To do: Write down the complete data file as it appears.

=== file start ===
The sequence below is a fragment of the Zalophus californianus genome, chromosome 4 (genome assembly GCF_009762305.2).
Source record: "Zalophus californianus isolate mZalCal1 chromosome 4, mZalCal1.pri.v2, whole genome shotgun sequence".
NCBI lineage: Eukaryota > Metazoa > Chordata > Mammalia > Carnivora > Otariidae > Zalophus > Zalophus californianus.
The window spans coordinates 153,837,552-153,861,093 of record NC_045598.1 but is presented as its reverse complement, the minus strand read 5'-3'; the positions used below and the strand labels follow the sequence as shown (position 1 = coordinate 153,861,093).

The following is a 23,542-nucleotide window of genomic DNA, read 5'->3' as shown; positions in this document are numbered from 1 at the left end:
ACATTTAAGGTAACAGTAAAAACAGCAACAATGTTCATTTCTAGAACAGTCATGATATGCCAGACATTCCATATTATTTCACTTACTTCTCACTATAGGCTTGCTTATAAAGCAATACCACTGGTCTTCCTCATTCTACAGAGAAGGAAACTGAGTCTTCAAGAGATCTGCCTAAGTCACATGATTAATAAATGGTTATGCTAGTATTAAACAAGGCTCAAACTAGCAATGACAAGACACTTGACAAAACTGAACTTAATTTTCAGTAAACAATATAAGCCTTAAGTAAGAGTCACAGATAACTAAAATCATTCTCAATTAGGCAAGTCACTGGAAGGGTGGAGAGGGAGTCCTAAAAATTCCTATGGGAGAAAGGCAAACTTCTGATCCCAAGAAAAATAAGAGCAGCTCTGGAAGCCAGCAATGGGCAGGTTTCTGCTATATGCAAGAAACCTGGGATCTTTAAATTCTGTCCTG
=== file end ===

The sequence below is a fragment of the Zalophus californianus genome, chromosome 4 (genome assembly GCF_009762305.2).
Source record: "Zalophus californianus isolate mZalCal1 chromosome 4, mZalCal1.pri.v2, whole genome shotgun sequence".
NCBI lineage: Eukaryota > Metazoa > Chordata > Mammalia > Carnivora > Otariidae > Zalophus > Zalophus californianus.
The window spans coordinates 153,837,552-153,861,093 of record NC_045598.1 but is presented as its reverse complement, the minus strand read 5'-3'; the positions used below and the strand labels follow the sequence as shown (position 1 = coordinate 153,861,093).

The following is a 23,542-nucleotide window of genomic DNA, read 5'->3' as shown; positions in this document are numbered from 1 at the left end:
ACATTTAAGGTAACAGTAAAAACAGCAACAATGTTCATTTCTAGAACAGTCATGATATGCCAGACATTCCATATTATTTCACTTACTTCTCACTATAGGCTTGCTTATAAAGCAATACCACTGGTCTTCCTCATTCTACAGAGAAGGAAACTGAGTCTTCAAGAGATCTGCCTAAGTCACATGATTAATAAATGGTTATGCTAGTATTAAACAAGGCTCAAACTAGCAATGACAAGACACTTGACAAAACTGAACTTAATTTTCAGTAAACAATATAAGCCTTAAGTAAGAGTCACAGATAACTAAAATCATTCTCAATTAGGCAAGTCACTGGAAGGGTGGAGAGGGAGTCCTAAAAATTCCTATGGGAGAAAGGCAAACTTCTGATCCCAAGAAAAATAAGAGCAGCTCTGGAAGCCAGCAATGGGCAGGTTTCTGCTATATGCAAGAAACCTGGGATCTTTAAATTCTGTCCTG